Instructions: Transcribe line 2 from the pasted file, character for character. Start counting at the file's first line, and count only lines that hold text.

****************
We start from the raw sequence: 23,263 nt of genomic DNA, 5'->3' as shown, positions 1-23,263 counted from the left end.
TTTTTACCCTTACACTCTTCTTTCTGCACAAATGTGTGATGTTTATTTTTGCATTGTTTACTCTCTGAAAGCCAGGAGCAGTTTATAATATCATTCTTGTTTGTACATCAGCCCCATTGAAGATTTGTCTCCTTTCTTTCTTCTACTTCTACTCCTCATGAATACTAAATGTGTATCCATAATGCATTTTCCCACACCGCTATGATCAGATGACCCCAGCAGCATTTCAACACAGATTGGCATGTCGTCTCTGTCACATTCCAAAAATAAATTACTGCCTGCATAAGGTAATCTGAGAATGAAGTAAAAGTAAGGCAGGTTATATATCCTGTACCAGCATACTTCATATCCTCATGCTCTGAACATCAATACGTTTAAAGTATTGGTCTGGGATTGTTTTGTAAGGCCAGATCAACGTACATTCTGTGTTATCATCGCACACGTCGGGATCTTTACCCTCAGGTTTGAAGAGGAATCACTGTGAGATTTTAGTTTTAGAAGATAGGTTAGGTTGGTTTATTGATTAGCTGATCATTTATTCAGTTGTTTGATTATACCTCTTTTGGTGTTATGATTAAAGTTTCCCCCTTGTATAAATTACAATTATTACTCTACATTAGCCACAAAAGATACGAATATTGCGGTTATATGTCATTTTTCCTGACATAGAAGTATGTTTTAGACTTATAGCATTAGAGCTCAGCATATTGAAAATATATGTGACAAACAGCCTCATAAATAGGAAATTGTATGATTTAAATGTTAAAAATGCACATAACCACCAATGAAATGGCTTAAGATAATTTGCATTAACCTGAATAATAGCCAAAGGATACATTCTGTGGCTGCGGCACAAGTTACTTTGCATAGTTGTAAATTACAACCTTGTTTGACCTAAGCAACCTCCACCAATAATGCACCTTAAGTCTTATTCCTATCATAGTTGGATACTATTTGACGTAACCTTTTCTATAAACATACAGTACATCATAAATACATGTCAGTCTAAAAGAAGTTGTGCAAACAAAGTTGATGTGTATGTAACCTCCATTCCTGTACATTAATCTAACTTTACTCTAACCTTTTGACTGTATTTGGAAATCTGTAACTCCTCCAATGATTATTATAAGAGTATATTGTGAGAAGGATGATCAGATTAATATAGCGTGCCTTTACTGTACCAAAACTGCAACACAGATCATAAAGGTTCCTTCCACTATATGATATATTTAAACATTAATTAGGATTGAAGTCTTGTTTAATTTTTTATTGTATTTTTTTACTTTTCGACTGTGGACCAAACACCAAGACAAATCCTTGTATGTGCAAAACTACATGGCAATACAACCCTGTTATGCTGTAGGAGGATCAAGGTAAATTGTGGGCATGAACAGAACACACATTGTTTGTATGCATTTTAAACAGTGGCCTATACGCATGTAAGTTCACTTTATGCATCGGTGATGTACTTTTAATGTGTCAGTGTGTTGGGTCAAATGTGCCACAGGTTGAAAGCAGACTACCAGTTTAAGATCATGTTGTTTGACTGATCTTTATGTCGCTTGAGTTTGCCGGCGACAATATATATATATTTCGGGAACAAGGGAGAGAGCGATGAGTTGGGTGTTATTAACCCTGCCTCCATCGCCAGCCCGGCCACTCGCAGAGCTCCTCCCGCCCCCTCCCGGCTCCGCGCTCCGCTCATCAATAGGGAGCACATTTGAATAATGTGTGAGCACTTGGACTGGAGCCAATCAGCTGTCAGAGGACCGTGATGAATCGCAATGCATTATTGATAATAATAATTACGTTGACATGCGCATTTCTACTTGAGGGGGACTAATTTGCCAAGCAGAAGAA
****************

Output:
TTTTTACCCTTACACTCTTCTTTCTGCACAAATGTGTGATGTTTATTTTTGCATTGTTTACTCTCTGAAAGCCAGGAGCAGTTTATAATATCATTCTTGTTTGTACATCAGCCCCATTGAAGATTTGTCTCCTTTCTTTCTTCTACTTCTACTCCTCATGAATACTAAATGTGTATCCATAATGCATTTTCCCACACCGCTATGATCAGATGACCCCAGCAGCATTTCAACACAGATTGGCATGTCGTCTCTGTCACATTCCAAAAATAAATTACTGCCTGCATAAGGTAATCTGAGAATGAAGTAAAAGTAAGGCAGGTTATATATCCTGTACCAGCATACTTCATATCCTCATGCTCTGAACATCAATACGTTTAAAGTATTGGTCTGGGATTGTTTTGTAAGGCCAGATCAACGTACATTCTGTGTTATCATCGCACACGTCGGGATCTTTACCCTCAGGTTTGAAGAGGAATCACTGTGAGATTTTAGTTTTAGAAGATAGGTTAGGTTGGTTTATTGATTAGCTGATCATTTATTCAGTTGTTTGATTATACCTCTTTTGGTGTTATGATTAAAGTTTCCCCCTTGTATAAATTACAATTATTACTCTACATTAGCCACAAAAGATACGAATATTGCGGTTATATGTCATTTTTCCTGACATAGAAGTATGTTTTAGACTTATAGCATTAGAGCTCAGCATATTGAAAATATATGTGACAAACAGCCTCATAAATAGGAAATTGTATGATTTAAATGTTAAAAATGCACATAACCACCAATGAAATGGCTTAAGATAATTTGCATTAACCTGAATAATAGCCAAAGGATACATTCTGTGGCTGCGGCACAAGTTACTTTGCATAGTTGTAAATTACAACCTTGTTTGACCTAAGCAACCTCCACCAATAATGCACCTTAAGTCTTATTCCTATCATAGTTGGATACTATTTGACGTAACCTTTTCTATAAACATACAGTACATCATAAATACATGTCAGTCTAAAAGAAGTTGTGCAAACAAAGTTGATGTGTATGTAACCTCCATTCCTGTACATTAATCTAACTTTACTCTAACCTTTTGACTGTATTTGGAAATCTGTAACTCCTCCAATGATTATTATAAGAGTATATTGTGAGAAGGATGATCAGATTAATATAGCGTGCCTTTACTGTACCAAAACTGCAACACAGATCATAAAGGTTCCTTCCACTATATGATATATTTAAACATTAATTAGGATTGAAGTCTTGTTTAATTTTTTATTGTATTTTTTTACTTTTCGACTGTGGACCAAACACCAAGACAAATCCTTGTATGTGCAAAACTACATGGCAATACAACCCTGTTATGCTGTAGGAGGATCAAGGTAAATTGTGGGCATGAACAGAACACACATTGTTTGTATGCATTTTAAACAGTGGCCTATACGCATGTAAGTTCACTTTATGCATCGGTGATGTACTTTTAATGTGTCAGTGTGTTGGGTCAAATGTGCCACAGGTTGAAAGCAGACTACCAGTTTAAGATCATGTTGTTTGACTGATCTTTATGTCGCTTGAGTTTGCCGGCGACAATATATATATATTTCGGGAACAAGGGAGAGAGCGATGAGTTGGGTGTTATTAACCCTGCCTCCATCGCCAGCCCGGCCACTCGCAGAGCTCCTCCCGCCCCCTCCCGGCTCCGCGCTCCGCTCATCAATAGGGAGCACATTTGAATAATGTGTGAGCACTTGGACTGGAGCCAATCAGCTGTCAGAGGACCGTGATGAATCGCAATGCATTATTGATAATAATAATTACGTTGACATGCGCATTTCTACTTGAGGGGGACTAATTTGCCAAGCAGAAGAA